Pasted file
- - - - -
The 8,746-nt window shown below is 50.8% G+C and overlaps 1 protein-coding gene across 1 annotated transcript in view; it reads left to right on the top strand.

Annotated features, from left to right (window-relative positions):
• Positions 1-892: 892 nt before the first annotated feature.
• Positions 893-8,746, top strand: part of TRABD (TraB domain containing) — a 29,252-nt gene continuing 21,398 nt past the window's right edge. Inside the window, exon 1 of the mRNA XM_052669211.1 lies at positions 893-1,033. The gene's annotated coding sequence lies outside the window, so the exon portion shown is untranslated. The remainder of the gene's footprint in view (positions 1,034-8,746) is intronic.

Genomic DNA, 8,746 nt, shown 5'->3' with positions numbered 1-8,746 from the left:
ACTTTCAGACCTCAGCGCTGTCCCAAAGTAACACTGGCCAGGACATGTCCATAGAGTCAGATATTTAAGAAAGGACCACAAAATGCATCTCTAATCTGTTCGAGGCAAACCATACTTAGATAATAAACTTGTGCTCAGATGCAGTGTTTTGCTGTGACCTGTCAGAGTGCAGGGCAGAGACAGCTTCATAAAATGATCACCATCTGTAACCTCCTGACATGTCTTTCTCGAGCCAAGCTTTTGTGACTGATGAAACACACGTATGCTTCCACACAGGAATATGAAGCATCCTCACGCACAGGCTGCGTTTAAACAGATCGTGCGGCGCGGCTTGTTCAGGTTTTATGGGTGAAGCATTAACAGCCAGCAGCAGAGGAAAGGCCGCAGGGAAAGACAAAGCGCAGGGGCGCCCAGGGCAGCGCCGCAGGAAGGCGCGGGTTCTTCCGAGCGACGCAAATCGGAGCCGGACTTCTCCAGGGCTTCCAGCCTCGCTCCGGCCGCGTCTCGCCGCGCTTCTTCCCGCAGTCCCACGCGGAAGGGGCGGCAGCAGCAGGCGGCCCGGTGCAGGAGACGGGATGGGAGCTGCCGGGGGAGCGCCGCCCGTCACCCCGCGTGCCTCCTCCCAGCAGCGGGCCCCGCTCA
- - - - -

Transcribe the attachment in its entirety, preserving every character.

The 8,746-nt window shown below is 50.8% G+C and overlaps 1 protein-coding gene across 1 annotated transcript in view; it reads left to right on the top strand.

Annotated features, from left to right (window-relative positions):
• Positions 1-892: 892 nt before the first annotated feature.
• Positions 893-8,746, top strand: part of TRABD (TraB domain containing) — a 29,252-nt gene continuing 21,398 nt past the window's right edge. Inside the window, exon 1 of the mRNA XM_052669211.1 lies at positions 893-1,033. The gene's annotated coding sequence lies outside the window, so the exon portion shown is untranslated. The remainder of the gene's footprint in view (positions 1,034-8,746) is intronic.

Genomic DNA, 8,746 nt, shown 5'->3' with positions numbered 1-8,746 from the left:
ACTTTCAGACCTCAGCGCTGTCCCAAAGTAACACTGGCCAGGACATGTCCATAGAGTCAGATATTTAAGAAAGGACCACAAAATGCATCTCTAATCTGTTCGAGGCAAACCATACTTAGATAATAAACTTGTGCTCAGATGCAGTGTTTTGCTGTGACCTGTCAGAGTGCAGGGCAGAGACAGCTTCATAAAATGATCACCATCTGTAACCTCCTGACATGTCTTTCTCGAGCCAAGCTTTTGTGACTGATGAAACACACGTATGCTTCCACACAGGAATATGAAGCATCCTCACGCACAGGCTGCGTTTAAACAGATCGTGCGGCGCGGCTTGTTCAGGTTTTATGGGTGAAGCATTAACAGCCAGCAGCAGAGGAAAGGCCGCAGGGAAAGACAAAGCGCAGGGGCGCCCAGGGCAGCGCCGCAGGAAGGCGCGGGTTCTTCCGAGCGACGCAAATCGGAGCCGGACTTCTCCAGGGCTTCCAGCCTCGCTCCGGCCGCGTCTCGCCGCGCTTCTTCCCGCAGTCCCACGCGGAAGGGGCGGCAGCAGCAGGCGGCCCGGTGCAGGAGACGGGATGGGAGCTGCCGGGGGAGCGCCGCCCGTCACCCCGCGTGCCTCCTCCCAGCAGCGGGCCCCGCTCA